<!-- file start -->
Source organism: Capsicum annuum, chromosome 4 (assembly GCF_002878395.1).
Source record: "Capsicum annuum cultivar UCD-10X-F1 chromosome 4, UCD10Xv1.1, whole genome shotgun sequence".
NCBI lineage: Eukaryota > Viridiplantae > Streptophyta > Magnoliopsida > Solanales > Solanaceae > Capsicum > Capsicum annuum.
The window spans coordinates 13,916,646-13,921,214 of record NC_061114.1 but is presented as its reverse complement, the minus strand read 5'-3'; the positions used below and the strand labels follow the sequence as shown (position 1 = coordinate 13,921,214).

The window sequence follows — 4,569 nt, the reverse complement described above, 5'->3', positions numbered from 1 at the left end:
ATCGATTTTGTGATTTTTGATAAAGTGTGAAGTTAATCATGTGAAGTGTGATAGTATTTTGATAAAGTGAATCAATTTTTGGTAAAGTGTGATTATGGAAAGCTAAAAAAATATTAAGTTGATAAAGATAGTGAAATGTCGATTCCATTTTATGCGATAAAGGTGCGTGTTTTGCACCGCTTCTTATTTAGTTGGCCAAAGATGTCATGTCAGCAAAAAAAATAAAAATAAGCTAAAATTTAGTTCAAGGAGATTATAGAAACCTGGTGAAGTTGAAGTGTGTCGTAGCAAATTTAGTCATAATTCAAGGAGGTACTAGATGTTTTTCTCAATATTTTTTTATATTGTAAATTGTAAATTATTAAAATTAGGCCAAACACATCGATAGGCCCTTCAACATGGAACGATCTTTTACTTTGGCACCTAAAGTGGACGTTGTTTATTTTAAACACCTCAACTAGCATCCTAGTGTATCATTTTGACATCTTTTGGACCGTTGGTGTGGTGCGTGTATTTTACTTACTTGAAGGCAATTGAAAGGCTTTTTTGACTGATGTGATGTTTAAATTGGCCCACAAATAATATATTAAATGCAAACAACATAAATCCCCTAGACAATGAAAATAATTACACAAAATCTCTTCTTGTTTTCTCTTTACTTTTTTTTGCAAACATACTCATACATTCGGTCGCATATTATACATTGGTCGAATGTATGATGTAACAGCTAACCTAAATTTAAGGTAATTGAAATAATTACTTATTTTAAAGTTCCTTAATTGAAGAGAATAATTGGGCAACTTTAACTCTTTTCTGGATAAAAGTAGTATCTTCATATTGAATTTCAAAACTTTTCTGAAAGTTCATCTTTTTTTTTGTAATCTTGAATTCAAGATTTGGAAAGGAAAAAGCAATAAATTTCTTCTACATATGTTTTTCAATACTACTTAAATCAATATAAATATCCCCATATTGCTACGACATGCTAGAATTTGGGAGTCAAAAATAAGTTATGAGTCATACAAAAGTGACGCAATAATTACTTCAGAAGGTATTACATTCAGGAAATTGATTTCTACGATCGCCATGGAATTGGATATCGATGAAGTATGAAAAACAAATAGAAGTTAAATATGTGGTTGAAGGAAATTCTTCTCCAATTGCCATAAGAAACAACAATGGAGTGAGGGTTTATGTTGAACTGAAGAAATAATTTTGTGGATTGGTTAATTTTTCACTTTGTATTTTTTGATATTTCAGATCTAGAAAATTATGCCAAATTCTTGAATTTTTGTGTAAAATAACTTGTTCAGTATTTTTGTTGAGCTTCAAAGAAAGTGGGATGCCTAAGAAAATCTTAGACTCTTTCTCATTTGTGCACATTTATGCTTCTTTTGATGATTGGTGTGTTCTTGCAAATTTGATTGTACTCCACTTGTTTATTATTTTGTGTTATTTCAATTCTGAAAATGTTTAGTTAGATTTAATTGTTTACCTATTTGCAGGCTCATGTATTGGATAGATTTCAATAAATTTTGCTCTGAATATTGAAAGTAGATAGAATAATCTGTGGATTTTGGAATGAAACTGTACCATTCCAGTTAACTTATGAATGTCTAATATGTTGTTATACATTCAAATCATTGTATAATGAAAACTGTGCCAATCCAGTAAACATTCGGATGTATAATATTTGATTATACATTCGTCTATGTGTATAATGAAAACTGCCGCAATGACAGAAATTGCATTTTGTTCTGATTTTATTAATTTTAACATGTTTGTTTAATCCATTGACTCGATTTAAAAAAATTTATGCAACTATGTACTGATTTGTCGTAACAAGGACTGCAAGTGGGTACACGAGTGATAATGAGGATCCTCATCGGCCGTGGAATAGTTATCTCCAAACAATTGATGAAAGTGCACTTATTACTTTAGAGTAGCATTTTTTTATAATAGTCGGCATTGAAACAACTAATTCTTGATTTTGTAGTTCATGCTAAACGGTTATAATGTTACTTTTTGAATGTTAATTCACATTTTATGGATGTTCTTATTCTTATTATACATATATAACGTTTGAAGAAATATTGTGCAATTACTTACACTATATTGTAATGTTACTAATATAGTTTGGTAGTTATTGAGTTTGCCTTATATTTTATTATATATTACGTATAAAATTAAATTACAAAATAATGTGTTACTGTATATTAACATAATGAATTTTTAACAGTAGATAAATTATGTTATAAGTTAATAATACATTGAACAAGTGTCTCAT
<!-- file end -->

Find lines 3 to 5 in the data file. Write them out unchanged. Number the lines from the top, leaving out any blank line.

NCBI lineage: Eukaryota > Viridiplantae > Streptophyta > Magnoliopsida > Solanales > Solanaceae > Capsicum > Capsicum annuum.
The window spans coordinates 13,916,646-13,921,214 of record NC_061114.1 but is presented as its reverse complement, the minus strand read 5'-3'; the positions used below and the strand labels follow the sequence as shown (position 1 = coordinate 13,921,214).

The window sequence follows — 4,569 nt, the reverse complement described above, 5'->3', positions numbered from 1 at the left end: